(Before you freak out about me insulting NH as a whole, I offer the disclaimer that obviously not all clinicians were or are like this, and many are evolving past these frames of mind)

I think society in general is becoming more aware of mental health, acceptance of emotion, and how power dynamics in our society have shaped us. Training philosophies are evolving toward more compassionate beliefs and methods, as we are learning more and more about the horses’ brain. We also know far more now about how humans process trauma, and can begin to laterally apply these concepts to horses. We know that a traumatized person does not thrive with the event or thing that traumatized them being bombarded at them – and we can understand why a horse, too, would be forced to shut down in the face of their fears repeatedly exposed to them.

It’s fascinating to me to watch humanity move forward. There is some amazing work being done on both the forefront’s of mental health and horse training. But the reality becomes more evident to me every day- that we must do the work on ourselves in order to find harmony with other living beings.

Mental Health and Horses

I find it so fascinating that the training methods and philosophies used with horses tend to be a reflection of the mental health philosophies carried at the time.

Think back to the frontier days – horses were sacked out, overpowered, and essentially “broken” until they cooperated. Any horse who did not cooperate was sold, euthanized or discarded somehow. That method of training is pretty reflective of the cultural beliefs surrounding “toughness” and the ability to have a stiff upper lip. People were tough, overpowered other people, and essentially shut out basic, healthy parts of the range of human emotion.

Come forward in history a little to the explosion of the natural horsemanship movement – many trainers promoting heavy desensitization techniques, where if a horse was afraid of something, they were essentially bombarded with it til they stopped reacting. The over arching presence of sexism was still common – many trainers were using the analogy of a marriage with horse and rider- with the rider being the husband who leads and the horse being the wife who submits.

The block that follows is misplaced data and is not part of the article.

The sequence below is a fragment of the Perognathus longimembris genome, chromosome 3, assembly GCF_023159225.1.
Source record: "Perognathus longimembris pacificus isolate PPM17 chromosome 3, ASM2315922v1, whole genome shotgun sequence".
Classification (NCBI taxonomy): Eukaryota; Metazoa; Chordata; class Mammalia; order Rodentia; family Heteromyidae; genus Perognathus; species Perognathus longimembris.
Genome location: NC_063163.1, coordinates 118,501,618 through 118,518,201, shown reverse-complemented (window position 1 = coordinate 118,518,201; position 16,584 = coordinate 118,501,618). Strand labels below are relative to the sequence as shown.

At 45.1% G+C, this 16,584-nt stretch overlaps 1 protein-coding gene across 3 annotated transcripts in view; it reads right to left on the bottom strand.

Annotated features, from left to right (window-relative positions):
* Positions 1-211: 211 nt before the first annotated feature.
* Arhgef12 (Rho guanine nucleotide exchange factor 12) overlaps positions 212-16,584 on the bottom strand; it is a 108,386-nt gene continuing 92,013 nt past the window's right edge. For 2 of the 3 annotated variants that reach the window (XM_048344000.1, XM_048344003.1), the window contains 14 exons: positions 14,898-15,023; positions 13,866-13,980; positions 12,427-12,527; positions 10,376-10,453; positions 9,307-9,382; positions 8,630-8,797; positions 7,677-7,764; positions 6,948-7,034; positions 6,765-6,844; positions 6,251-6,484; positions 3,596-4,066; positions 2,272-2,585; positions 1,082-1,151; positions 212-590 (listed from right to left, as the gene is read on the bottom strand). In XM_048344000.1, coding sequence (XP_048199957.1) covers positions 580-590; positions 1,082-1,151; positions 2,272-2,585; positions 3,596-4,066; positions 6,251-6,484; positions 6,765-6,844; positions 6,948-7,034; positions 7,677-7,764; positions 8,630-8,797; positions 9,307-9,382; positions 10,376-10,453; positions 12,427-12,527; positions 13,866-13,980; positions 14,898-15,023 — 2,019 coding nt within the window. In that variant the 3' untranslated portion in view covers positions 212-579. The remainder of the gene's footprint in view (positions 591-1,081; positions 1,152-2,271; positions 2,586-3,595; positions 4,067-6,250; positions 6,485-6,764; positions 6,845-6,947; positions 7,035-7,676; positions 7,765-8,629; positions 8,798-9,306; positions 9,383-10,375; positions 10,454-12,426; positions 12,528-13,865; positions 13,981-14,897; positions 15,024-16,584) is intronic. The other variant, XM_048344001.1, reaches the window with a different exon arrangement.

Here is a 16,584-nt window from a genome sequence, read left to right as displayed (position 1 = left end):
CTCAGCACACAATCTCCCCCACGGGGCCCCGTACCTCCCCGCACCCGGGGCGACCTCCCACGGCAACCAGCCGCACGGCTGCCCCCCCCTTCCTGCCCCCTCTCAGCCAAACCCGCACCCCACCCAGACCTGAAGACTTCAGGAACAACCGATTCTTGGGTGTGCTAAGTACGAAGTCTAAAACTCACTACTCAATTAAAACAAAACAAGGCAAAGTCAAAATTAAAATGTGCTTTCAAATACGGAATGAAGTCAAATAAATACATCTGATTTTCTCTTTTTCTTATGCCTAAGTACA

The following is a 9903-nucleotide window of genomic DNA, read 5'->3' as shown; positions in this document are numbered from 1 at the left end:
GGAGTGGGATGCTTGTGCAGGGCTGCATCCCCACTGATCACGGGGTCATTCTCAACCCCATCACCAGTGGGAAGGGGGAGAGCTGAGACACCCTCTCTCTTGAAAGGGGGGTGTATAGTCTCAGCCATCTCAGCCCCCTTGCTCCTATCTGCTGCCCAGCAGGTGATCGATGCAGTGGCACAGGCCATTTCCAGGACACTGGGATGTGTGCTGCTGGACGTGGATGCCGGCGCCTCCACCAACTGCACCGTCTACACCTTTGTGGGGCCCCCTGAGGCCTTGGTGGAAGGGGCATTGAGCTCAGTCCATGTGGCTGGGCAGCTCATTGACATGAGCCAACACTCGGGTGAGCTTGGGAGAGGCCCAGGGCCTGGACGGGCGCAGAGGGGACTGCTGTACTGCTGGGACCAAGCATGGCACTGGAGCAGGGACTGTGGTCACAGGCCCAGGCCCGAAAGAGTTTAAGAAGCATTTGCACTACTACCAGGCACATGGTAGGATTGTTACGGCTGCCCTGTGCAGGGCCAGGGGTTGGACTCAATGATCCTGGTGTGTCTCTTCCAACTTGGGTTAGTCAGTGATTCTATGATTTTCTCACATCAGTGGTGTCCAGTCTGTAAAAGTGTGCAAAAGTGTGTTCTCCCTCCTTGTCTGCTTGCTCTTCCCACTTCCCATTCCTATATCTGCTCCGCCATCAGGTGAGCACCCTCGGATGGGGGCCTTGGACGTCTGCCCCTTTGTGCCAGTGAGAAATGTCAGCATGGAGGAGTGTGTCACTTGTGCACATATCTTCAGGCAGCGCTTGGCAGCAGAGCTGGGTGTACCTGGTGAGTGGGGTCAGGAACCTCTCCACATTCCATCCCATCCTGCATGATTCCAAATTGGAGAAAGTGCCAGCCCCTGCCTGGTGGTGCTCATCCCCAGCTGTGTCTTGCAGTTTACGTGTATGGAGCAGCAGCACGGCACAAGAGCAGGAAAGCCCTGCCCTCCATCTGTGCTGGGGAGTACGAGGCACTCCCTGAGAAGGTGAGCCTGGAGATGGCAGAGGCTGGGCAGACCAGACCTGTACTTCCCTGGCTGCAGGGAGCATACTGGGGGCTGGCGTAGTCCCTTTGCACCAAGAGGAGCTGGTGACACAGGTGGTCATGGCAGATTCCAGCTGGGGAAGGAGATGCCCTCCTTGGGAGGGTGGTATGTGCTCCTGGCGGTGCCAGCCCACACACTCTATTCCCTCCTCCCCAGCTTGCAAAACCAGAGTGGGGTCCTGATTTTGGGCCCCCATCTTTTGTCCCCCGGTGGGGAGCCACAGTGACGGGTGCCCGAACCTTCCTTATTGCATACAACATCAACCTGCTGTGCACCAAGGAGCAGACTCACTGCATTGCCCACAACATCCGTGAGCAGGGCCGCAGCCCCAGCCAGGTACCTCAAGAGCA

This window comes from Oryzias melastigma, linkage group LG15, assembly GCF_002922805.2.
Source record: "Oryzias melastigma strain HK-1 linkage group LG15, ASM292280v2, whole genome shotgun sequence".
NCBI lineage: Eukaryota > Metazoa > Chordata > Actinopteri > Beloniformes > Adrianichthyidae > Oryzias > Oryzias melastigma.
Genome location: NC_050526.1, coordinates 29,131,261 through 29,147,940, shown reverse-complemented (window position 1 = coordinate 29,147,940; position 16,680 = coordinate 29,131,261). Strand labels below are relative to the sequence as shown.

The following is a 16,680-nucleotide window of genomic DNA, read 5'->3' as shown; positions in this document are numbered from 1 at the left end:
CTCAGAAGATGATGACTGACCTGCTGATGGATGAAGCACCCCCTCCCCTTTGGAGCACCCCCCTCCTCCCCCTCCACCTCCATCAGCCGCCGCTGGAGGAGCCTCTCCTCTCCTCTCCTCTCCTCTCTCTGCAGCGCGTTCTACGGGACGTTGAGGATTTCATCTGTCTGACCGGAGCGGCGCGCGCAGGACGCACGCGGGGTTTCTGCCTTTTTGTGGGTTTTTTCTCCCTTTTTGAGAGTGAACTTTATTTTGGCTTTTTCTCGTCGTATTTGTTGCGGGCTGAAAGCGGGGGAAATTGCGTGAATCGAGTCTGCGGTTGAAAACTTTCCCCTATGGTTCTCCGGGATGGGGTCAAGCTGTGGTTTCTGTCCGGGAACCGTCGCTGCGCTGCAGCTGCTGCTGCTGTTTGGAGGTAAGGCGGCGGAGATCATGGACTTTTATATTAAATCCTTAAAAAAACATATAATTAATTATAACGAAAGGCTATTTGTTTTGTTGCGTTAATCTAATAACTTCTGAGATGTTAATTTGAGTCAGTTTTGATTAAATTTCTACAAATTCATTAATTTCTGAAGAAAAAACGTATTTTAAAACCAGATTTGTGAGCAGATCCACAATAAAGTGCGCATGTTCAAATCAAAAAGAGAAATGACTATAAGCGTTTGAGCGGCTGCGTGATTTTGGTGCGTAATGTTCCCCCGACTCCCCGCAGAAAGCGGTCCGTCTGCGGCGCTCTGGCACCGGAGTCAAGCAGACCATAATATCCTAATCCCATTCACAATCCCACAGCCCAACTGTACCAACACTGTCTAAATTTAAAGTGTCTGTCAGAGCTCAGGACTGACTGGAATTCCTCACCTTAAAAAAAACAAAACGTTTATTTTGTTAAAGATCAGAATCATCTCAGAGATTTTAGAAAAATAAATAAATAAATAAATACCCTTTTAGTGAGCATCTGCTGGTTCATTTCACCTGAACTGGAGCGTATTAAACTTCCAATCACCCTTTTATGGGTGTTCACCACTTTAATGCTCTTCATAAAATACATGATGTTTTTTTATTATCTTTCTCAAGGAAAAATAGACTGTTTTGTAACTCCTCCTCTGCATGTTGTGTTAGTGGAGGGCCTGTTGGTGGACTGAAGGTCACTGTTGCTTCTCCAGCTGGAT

I receive emails and messages frequently from folks working with people promoting this type of work who were sexually abused, harrassed or otherwise threatened by their teacher. Allegations of abuse to horses arose, and YouTube videos of secret horse abuse circled. These traumas were kept tight, not discussed, and the horse and human victims carried the shame in silence. An anthropomorphized bore of horses as requiring respect for humans and submission, coupled with the desire for power and lack of acceptance of the full range of emotions of horses and humans – left plenty of harm in its wake.

(Before you freak out about me insulting NH as a whole, I offer the disclaimer that obviously not all clinicians were or are like this, and many are evolving past these frames of mind)

I think society in general is becoming more aware of mental health, acceptance of emotion, and how power dynamics in our society have shaped us. Training philosophies are evolving toward more compassionate beliefs and methods, as we are learning more and more about the horses’ brain. We also know far more now about how humans process trauma, and can begin to laterally apply these concepts to horses. We know that a traumatized person does not thrive with the event or thing that traumatized them being bombarded at them – and we can understand why a horse, too, would be forced to shut down in the face of their fears repeatedly exposed to them.